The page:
The Three T’s of Ink.
February 23, 2017
Here’s the problem: the first courses at Michael Voltaggio’s Ink. are so sneakily delightful that by the time the steak arrives, you’re unable to give it the respect it deserves.
For this is a great piece of meat, beautifully aged and gorgeously seared, filled with that elusive primal beef flavor. (That little frill of puffed tendon is a nice touch.)
I was also taken with this Japanese red snapper, cunningly peeking out of the mushroom pepper pancake in which it was swathed. The flavor was intense, the textures exciting.
But alas, I could not do justice to either dish; I’d been too excited by everything that came first.
Voltaggio treats temperature as the third element in his cooking (along with taste and texture). His endive and blue cheese salad is a perfect example:
This is a simple dish, a familiar combination, but in Voltaggio’s hands it’s entirely new. He’s frozen the cheese, and as it slowly melts in your mouth, you experience the flavors in entirely unexpected ways.
He does something similar with foie gras, freezing it into lovely little curls, then setting it atop radishes and setting it on hazelnut butter.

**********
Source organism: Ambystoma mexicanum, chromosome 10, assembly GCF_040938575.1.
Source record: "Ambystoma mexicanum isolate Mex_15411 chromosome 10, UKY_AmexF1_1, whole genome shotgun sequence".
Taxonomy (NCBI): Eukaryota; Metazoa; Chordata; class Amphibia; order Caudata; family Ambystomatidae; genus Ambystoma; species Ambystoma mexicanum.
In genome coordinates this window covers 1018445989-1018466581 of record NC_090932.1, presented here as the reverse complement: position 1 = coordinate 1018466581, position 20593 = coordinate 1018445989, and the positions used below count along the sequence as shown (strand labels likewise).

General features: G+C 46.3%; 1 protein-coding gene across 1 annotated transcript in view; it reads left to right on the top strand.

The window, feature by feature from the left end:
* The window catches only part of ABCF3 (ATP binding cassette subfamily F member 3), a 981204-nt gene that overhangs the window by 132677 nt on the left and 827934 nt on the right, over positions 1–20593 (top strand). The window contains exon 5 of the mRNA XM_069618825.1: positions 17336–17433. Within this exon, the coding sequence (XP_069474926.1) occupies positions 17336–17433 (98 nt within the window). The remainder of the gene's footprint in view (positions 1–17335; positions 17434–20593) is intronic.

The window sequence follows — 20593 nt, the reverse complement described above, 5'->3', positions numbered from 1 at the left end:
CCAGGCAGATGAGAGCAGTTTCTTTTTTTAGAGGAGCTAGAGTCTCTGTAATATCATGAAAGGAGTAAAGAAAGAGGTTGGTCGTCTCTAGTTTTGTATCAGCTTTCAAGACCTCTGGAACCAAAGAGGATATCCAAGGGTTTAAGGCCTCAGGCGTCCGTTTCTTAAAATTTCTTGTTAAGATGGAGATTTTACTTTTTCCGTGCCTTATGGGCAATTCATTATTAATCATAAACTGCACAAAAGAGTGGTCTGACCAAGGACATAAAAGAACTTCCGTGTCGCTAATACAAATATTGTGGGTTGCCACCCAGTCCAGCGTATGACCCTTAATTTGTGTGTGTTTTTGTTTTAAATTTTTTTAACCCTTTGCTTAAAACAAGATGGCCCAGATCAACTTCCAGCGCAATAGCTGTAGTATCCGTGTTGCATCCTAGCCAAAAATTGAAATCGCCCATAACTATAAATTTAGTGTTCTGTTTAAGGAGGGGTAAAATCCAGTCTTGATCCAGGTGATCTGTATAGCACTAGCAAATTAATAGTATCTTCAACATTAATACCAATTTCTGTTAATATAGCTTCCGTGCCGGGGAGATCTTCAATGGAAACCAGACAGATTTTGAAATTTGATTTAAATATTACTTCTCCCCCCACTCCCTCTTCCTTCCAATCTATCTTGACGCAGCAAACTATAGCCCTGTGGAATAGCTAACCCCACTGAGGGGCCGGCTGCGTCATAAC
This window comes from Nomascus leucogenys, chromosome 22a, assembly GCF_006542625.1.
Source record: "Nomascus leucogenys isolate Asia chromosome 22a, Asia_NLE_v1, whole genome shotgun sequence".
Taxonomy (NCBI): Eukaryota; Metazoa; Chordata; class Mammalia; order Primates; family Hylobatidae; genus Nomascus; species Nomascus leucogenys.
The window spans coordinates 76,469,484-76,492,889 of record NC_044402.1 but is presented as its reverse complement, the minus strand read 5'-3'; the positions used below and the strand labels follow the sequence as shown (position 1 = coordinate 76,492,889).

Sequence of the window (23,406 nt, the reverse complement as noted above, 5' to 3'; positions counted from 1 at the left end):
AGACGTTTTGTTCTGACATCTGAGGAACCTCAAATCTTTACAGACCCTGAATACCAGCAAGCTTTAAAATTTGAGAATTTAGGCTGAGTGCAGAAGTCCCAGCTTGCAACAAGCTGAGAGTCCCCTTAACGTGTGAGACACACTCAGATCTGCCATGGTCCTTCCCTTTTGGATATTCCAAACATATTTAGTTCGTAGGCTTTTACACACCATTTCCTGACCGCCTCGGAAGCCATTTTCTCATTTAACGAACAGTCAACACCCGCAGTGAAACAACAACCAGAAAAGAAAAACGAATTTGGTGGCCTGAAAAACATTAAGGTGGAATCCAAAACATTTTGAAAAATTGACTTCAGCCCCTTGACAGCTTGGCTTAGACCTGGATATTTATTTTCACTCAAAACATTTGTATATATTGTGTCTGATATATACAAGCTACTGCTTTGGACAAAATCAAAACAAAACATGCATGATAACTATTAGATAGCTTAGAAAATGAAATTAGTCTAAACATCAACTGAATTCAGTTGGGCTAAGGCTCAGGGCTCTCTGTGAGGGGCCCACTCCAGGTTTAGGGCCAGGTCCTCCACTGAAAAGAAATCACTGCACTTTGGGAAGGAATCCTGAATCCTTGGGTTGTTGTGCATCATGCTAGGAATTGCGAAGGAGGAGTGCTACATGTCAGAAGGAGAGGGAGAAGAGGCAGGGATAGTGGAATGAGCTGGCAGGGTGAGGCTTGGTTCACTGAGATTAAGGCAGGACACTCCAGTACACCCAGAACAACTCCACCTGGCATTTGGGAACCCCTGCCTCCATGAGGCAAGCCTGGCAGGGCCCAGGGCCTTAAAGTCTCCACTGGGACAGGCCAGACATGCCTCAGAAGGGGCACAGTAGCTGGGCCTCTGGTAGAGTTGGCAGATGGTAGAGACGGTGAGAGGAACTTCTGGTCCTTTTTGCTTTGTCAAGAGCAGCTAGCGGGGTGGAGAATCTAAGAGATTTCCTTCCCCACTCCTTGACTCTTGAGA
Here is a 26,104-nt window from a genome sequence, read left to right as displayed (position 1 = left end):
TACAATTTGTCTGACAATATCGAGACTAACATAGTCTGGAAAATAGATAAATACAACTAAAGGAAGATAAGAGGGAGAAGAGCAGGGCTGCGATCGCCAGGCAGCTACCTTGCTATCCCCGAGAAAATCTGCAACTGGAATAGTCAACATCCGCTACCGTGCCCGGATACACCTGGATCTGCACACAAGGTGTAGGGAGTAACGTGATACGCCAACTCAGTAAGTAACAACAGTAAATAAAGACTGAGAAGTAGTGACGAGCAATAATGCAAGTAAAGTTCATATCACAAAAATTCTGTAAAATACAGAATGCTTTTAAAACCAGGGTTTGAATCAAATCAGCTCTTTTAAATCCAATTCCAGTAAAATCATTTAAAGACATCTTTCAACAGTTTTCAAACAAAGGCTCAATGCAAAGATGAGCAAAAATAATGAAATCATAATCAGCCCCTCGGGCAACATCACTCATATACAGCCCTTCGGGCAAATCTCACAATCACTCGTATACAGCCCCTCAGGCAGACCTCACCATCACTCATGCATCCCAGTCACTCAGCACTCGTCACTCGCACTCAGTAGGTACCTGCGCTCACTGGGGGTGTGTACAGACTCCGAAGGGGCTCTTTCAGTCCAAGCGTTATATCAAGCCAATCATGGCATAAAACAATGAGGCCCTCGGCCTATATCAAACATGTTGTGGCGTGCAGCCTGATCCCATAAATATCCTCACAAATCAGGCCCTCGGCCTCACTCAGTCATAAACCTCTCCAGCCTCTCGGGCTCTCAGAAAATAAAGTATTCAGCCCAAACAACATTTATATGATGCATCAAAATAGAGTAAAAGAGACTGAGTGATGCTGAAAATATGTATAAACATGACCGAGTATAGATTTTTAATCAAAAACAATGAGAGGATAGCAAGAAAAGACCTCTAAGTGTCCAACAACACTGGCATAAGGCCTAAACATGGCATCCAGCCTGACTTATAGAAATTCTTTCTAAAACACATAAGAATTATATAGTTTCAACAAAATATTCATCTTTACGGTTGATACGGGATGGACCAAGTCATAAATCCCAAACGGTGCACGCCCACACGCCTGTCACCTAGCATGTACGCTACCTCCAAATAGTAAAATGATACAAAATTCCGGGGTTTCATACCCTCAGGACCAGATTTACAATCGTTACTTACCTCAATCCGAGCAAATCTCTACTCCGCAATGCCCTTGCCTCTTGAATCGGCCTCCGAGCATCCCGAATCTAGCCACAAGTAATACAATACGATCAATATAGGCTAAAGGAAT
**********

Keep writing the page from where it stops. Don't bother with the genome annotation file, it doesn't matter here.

Served like this, you experience foie gras as if you’ve never encountered it before. At first you taste only the hazelnut, but as the foie gras warms up, its flavor leaps forward. There’s a similar textural effect when the crisp crunch of the radish is overtaken by the increasingly soft and seductive foie gras.
The chef also has his way with fried calamari, which arrives looking like some sinister sea monster. But this is the crispest calamari you’ve ever eaten, and after one bite it becomes so irresistible you simply keep on eating.
Voltaggio’s signature dish is the egg yolk gnocchi, another textural tour de force that goes somersaulting through your mouth, changing with each bite.
There’s so much here – melting onions, tiny crisp croutons, shaved appenzeller, and then those little gnocchi, which evaporate as your mouth closes around them. This is like onion soup gratinee on steroids – and very hard to stop eating.
Ink. serves exciting food, and it’s a perfect place to consider when you’ve got a group that includes people with traditional tastes (those steaks!) along with extremely adventurous eaters. The room is dark, casual, and a bit noisy – but the service could not be sweeter.
Categorised in: restaurants
Outstanding looking food. Where can I get the Appenzeller cheese? I did not see it at Murrays Cheese. I continue to love your articles.
Hi Moe, Appenzeller is a kind of Swiss cheese; it’s got more character than ordinary Swiss, with a nutty quality. Murray’s does carry it: